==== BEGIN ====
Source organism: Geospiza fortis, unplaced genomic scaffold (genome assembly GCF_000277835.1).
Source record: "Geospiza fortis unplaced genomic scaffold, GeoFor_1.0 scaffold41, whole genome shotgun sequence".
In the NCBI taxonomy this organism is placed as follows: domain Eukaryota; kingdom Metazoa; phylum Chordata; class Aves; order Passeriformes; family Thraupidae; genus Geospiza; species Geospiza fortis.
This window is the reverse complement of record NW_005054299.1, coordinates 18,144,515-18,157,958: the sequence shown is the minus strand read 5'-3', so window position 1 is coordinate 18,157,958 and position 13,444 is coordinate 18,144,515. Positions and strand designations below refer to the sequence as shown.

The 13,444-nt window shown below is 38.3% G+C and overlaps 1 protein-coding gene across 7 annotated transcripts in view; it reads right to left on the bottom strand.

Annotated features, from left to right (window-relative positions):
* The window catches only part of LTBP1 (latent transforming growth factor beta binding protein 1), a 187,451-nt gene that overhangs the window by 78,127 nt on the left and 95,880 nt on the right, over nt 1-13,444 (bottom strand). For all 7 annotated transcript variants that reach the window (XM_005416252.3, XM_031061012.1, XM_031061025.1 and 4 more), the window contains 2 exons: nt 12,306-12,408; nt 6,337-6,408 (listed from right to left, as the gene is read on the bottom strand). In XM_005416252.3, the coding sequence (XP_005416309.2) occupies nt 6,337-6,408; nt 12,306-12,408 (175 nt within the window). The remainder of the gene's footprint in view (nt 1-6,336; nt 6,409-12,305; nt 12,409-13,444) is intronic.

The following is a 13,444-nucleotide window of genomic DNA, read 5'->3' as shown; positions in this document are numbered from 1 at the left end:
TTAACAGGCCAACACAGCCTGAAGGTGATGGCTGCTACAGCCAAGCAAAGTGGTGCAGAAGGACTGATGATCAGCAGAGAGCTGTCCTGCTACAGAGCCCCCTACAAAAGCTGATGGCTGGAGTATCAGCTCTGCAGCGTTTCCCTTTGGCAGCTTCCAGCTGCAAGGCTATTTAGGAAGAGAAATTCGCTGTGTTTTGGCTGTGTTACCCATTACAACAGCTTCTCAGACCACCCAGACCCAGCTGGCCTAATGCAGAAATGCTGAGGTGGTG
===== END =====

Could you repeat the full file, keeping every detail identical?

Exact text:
Source organism: Geospiza fortis, unplaced genomic scaffold (genome assembly GCF_000277835.1).
Source record: "Geospiza fortis unplaced genomic scaffold, GeoFor_1.0 scaffold41, whole genome shotgun sequence".
In the NCBI taxonomy this organism is placed as follows: domain Eukaryota; kingdom Metazoa; phylum Chordata; class Aves; order Passeriformes; family Thraupidae; genus Geospiza; species Geospiza fortis.
This window is the reverse complement of record NW_005054299.1, coordinates 18,144,515-18,157,958: the sequence shown is the minus strand read 5'-3', so window position 1 is coordinate 18,157,958 and position 13,444 is coordinate 18,144,515. Positions and strand designations below refer to the sequence as shown.

The 13,444-nt window shown below is 38.3% G+C and overlaps 1 protein-coding gene across 7 annotated transcripts in view; it reads right to left on the bottom strand.

Annotated features, from left to right (window-relative positions):
* The window catches only part of LTBP1 (latent transforming growth factor beta binding protein 1), a 187,451-nt gene that overhangs the window by 78,127 nt on the left and 95,880 nt on the right, over nt 1-13,444 (bottom strand). For all 7 annotated transcript variants that reach the window (XM_005416252.3, XM_031061012.1, XM_031061025.1 and 4 more), the window contains 2 exons: nt 12,306-12,408; nt 6,337-6,408 (listed from right to left, as the gene is read on the bottom strand). In XM_005416252.3, the coding sequence (XP_005416309.2) occupies nt 6,337-6,408; nt 12,306-12,408 (175 nt within the window). The remainder of the gene's footprint in view (nt 1-6,336; nt 6,409-12,305; nt 12,409-13,444) is intronic.

The following is a 13,444-nucleotide window of genomic DNA, read 5'->3' as shown; positions in this document are numbered from 1 at the left end:
TTAACAGGCCAACACAGCCTGAAGGTGATGGCTGCTACAGCCAAGCAAAGTGGTGCAGAAGGACTGATGATCAGCAGAGAGCTGTCCTGCTACAGAGCCCCCTACAAAAGCTGATGGCTGGAGTATCAGCTCTGCAGCGTTTCCCTTTGGCAGCTTCCAGCTGCAAGGCTATTTAGGAAGAGAAATTCGCTGTGTTTTGGCTGTGTTACCCATTACAACAGCTTCTCAGACCACCCAGACCCAGCTGGCCTAATGCAGAAATGCTGAGGTGGTG